1 GENERAL INTRODUCTION | 13 To learn about the use of coercion, hospitalization, and its alternatives, I adopt a broad perspective on care around a crisis in which the focus is not so much on acute moments but on everyday care practices. I analyze how relationships between clients, formal and informal caregivers, and the environment play a role in how care around an anticipated crisis takes shape. I do not take crisis as a discrete state, but as a part of a chain of events co-shaped by caregivers, clients, families, and others involved. Care for a crisis, I will demonstrate, can only be understood by studying this trajectory. The aim of the study, therefore, is to learn more about how caregivers enact forms of good care for a crisis. To this end, I analyze the care practices of the Utrecht and Trieste CMHTs. My research questions are the following: • What do professionals do in their attempts to shape good care within the daily practice of the community mental health care teams of both Trieste and Utrecht? • How do professionals anticipate and respond to “psychiatric crisis” in these two care practices? • What can we learn about improving community mental health care from the contrasts between the two practices? These questions are answered in the following chapters, of which three also have been published as journal articles. Each chapter describes the method conducted and gives a short introduction to the research sites. In this general introduction, I will sketch out the field sites in more depth, discuss the research questions and describe my methodological approach and theoretical considerations. I will end the introduction with a short outline of the chapters that follow. 1.1 SHAPING DEINSTITUTIONALIZATION Differences between the fieldwork sites The research sites for this study were chosen because the Italian and the Dutch mental health care system, and more specific Trieste and Utrecht’s mental health care system, differ on several points: • Trieste has approximately six times fewer beds than the mental health care system in Utrecht.3 3 Trieste had 15 beds per 100,000 inhabitants in 2018 (Personal email conversation. asugi. sanita Trieste). The number of beds in Utrecht region in 2017 was 89 per 100,000 (Vektis). Note that international comparisons can be difficult due to different accountability structures, for instance, if the numbers of days of people hospitalized or the number of physical beds is counted.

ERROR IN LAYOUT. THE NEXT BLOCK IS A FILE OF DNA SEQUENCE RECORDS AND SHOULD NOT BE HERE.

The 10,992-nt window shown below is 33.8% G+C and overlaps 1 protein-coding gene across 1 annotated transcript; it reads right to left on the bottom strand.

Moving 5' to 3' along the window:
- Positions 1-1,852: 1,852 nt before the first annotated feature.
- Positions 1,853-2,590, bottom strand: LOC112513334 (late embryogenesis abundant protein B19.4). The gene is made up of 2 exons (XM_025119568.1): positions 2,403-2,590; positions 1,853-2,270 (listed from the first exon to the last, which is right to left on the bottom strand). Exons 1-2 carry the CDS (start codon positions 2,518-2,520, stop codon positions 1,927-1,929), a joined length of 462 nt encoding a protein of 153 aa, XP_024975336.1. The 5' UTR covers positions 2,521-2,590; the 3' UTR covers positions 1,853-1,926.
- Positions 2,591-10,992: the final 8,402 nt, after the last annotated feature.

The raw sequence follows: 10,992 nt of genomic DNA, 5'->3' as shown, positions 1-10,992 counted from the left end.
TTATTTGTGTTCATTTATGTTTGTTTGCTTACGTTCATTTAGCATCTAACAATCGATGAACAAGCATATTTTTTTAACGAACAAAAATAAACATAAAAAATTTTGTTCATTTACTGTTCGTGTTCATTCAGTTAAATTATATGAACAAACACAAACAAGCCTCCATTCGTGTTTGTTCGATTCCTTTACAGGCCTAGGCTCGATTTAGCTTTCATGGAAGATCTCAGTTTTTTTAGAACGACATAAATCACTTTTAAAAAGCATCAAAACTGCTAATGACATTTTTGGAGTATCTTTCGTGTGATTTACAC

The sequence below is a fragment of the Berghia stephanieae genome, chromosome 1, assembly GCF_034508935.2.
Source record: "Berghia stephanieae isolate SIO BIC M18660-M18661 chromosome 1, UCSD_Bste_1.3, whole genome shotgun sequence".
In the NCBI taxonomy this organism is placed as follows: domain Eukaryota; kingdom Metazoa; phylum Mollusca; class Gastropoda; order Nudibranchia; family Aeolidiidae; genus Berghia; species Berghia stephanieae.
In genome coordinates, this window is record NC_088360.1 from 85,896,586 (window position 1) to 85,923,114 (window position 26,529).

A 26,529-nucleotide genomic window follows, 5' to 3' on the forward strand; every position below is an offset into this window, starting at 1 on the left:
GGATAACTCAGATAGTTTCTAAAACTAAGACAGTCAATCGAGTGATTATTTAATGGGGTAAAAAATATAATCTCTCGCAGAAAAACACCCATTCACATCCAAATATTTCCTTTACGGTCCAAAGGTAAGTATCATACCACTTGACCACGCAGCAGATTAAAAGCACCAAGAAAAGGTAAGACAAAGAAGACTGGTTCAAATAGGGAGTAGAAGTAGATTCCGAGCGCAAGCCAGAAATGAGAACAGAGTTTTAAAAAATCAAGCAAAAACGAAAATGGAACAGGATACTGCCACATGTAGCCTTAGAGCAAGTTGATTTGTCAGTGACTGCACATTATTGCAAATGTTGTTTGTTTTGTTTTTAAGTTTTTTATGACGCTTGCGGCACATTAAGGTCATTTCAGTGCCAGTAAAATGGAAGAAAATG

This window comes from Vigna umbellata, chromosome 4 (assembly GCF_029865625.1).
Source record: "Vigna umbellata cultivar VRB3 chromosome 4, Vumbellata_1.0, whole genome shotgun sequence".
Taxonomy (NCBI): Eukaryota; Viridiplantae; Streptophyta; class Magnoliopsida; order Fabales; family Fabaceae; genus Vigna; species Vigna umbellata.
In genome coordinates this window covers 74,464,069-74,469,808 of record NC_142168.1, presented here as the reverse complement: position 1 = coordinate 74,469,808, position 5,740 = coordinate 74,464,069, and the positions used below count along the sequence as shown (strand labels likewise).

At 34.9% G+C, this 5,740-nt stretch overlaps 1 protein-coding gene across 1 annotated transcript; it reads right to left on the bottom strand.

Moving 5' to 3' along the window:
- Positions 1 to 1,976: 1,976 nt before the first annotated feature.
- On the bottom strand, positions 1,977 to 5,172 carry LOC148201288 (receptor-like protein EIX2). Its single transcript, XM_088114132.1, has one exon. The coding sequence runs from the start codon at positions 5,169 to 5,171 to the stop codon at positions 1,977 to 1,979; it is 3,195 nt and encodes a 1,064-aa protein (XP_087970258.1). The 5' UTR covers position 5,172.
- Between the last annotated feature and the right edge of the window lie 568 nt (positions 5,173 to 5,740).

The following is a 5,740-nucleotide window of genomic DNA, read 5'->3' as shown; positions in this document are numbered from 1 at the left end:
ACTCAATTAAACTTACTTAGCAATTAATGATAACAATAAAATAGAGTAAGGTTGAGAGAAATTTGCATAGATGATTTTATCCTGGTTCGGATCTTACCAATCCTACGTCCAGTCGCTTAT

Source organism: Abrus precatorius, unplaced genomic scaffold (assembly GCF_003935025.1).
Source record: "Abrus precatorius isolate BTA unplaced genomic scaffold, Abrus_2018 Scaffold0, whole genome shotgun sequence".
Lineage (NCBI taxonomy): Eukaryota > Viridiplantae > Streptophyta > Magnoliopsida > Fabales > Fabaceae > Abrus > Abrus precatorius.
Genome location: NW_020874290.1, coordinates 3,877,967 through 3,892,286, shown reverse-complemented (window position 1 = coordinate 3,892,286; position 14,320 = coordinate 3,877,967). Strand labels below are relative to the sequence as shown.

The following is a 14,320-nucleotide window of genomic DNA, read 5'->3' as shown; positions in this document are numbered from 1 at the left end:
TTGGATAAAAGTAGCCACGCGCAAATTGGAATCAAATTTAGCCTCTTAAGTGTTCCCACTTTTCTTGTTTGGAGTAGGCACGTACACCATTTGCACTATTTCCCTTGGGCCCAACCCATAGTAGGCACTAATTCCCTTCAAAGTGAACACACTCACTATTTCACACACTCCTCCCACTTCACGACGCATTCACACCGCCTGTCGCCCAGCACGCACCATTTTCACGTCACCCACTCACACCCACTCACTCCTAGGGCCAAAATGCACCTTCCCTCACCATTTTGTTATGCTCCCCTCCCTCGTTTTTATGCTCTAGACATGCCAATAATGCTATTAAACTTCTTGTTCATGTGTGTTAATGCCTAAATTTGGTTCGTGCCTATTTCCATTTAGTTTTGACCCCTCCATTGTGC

14 | CHAPTER 1 1 • A study that compared the annual incidence of involuntary hospitalization showed that Italy has a relatively low number of involuntary hospitalizations (Sheridan Rains et al., 2019).4 If we compare the number of involuntary hospitalizations solely between the regions of Utrecht and Trieste for 2019, there are ten times fewer involuntary measures (forced hospitalization and/ or treatment) in Trieste.5 • Trieste conducts an open-door policy at all times from the idea that a closed door hampers building relationships and thus recovery. In contrast, in the Netherlands the percentage of beds on closed wards in 2019 was 41% on facilities for admission up to one year. For facilities for long stay this was 19%. (Kroon at al., 2021). • Research indicates that the system in Trieste is cheaper than a system with more hospital beds, and money is divided in a different way (Muusse & Van Rooijen, 2015).6 The majority of the budget in Trieste is spent on mental health centers (Mezzina, 2014 & 2016; Ridente & Mezzina, 2016). • During the process of deinstitutionalization and the implementation of law 180 the suicide rates in Italy stayed stable and even declined in Trieste (Barbui et al., 2018). To understand the differences between the way community mental health care takes shape in both Trieste and Utrecht, it is important to briefly reflect on how the systems came into being. Historically, Italy and the Netherlands went through different processes of deinstitutionalizing mental health care. Shaping community mental health care in Trieste In Trieste, a so-called “psychiatric revolution” took place in the 1970s. This quest of reforming the mental health care system was not limited to Italy. After the Second World War, the asylum-based care system with large-scale isolated hospital grounds began to be questioned elsewhere (Novella, 2010; Shen & Snowden, 2014; Bennett, 1985; Chow 4 This international comparison between 2008 and 2017 in 22 countries in Europe along with Australia and New Zealand, (Sheridan Rains et al., 2019) shows that Italy has the lowest amount of involuntary hospitalization in Europe. 5 If we compare the region Utrecht (bigger than Utrecht city alone) and Trieste, then involuntary measures (forced hospitalization and/ or treatment) are about ten times lower in Trieste. Utrecht (2019) had 217 involuntary measures per 100.000 inhabitants (number of involuntary measures retrieved by de rechtspraak). In Trieste (2019), there were 21.8 involuntary measures per 100.000 inhabitants (number of involuntary measures retrieved by asugi. Sanita Trieste). Also, here numbers are indications. There are, for instance, differences in the juridical system. 6 This claim also comes with some caveats. Italy recently faced severe budget cuts due to the recent economic crisis. The budget cuts put the health care system under strain. Previous research showed that the estimated difference in the costs of the system in Utrecht and Trieste is lower by a factor of 10 in Trieste (Muusse & Van Rooijen, 2015).